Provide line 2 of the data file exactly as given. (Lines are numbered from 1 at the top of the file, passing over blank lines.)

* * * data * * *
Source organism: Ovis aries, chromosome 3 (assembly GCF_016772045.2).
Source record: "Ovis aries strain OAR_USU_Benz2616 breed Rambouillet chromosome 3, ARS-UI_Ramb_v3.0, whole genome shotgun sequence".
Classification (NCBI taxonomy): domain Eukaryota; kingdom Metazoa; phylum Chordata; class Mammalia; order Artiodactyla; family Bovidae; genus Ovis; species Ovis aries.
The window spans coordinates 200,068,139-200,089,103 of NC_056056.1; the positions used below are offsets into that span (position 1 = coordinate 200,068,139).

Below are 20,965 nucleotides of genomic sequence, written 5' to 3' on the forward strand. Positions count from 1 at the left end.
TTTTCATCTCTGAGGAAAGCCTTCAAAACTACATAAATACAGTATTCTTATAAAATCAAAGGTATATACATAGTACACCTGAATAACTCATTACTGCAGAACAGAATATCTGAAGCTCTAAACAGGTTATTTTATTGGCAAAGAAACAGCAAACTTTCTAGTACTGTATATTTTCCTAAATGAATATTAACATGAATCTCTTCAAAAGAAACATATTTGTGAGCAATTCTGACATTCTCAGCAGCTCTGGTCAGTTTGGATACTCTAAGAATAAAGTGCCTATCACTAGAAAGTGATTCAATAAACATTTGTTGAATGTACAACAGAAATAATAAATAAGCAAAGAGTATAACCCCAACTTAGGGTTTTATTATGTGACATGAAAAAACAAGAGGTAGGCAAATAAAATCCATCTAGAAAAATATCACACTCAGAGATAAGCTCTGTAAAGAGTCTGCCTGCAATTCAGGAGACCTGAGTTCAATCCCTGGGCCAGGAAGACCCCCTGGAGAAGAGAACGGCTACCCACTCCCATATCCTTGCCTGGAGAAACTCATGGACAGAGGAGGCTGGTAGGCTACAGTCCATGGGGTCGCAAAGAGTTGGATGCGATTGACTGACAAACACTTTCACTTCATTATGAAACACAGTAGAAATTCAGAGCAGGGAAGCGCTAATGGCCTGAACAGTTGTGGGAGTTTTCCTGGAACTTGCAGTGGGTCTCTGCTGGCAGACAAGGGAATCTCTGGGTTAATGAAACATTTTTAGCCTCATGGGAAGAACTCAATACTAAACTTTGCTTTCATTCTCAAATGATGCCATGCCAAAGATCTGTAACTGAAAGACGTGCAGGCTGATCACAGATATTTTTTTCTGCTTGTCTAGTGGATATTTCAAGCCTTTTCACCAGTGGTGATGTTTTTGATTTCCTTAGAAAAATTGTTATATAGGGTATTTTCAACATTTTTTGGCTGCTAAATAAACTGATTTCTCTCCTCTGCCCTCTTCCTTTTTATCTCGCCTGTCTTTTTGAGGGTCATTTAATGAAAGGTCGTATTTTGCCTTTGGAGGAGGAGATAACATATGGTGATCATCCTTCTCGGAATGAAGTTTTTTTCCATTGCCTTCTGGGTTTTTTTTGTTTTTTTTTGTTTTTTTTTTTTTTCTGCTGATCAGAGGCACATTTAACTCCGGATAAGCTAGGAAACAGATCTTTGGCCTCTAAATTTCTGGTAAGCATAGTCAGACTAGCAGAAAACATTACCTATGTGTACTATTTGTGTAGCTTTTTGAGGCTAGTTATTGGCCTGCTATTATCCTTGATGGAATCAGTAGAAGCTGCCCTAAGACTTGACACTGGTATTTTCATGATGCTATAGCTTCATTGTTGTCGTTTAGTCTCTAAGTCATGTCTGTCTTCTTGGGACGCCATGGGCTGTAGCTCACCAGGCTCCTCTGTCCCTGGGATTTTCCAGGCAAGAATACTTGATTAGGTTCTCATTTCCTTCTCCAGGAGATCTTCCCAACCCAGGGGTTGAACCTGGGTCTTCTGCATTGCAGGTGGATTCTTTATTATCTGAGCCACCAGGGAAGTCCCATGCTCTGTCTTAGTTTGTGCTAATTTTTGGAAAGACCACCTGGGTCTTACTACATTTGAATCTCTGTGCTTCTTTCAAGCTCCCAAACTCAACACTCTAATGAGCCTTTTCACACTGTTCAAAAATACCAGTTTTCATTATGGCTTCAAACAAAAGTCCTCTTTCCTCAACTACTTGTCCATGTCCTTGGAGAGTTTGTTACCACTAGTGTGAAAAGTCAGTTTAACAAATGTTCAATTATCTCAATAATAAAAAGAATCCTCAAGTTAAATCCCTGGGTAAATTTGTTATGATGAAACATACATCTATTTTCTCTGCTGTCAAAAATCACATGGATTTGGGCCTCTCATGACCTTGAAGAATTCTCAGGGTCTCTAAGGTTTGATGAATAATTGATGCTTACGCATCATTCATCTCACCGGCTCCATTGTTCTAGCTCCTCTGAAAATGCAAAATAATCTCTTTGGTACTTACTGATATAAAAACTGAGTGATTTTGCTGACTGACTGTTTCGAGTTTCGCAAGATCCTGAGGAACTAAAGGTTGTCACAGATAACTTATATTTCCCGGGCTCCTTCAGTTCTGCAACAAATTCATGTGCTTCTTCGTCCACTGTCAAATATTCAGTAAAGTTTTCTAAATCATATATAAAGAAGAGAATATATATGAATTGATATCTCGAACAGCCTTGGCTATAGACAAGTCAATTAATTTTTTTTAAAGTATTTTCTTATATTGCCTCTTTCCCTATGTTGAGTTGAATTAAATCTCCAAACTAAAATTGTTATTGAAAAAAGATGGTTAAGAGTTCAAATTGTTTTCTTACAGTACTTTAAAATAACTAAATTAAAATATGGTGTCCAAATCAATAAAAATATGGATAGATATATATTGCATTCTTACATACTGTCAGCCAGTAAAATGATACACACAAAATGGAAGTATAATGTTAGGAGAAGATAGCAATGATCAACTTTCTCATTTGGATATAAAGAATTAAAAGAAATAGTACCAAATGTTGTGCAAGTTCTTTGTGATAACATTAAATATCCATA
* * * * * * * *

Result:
Source record: "Ovis aries strain OAR_USU_Benz2616 breed Rambouillet chromosome 3, ARS-UI_Ramb_v3.0, whole genome shotgun sequence".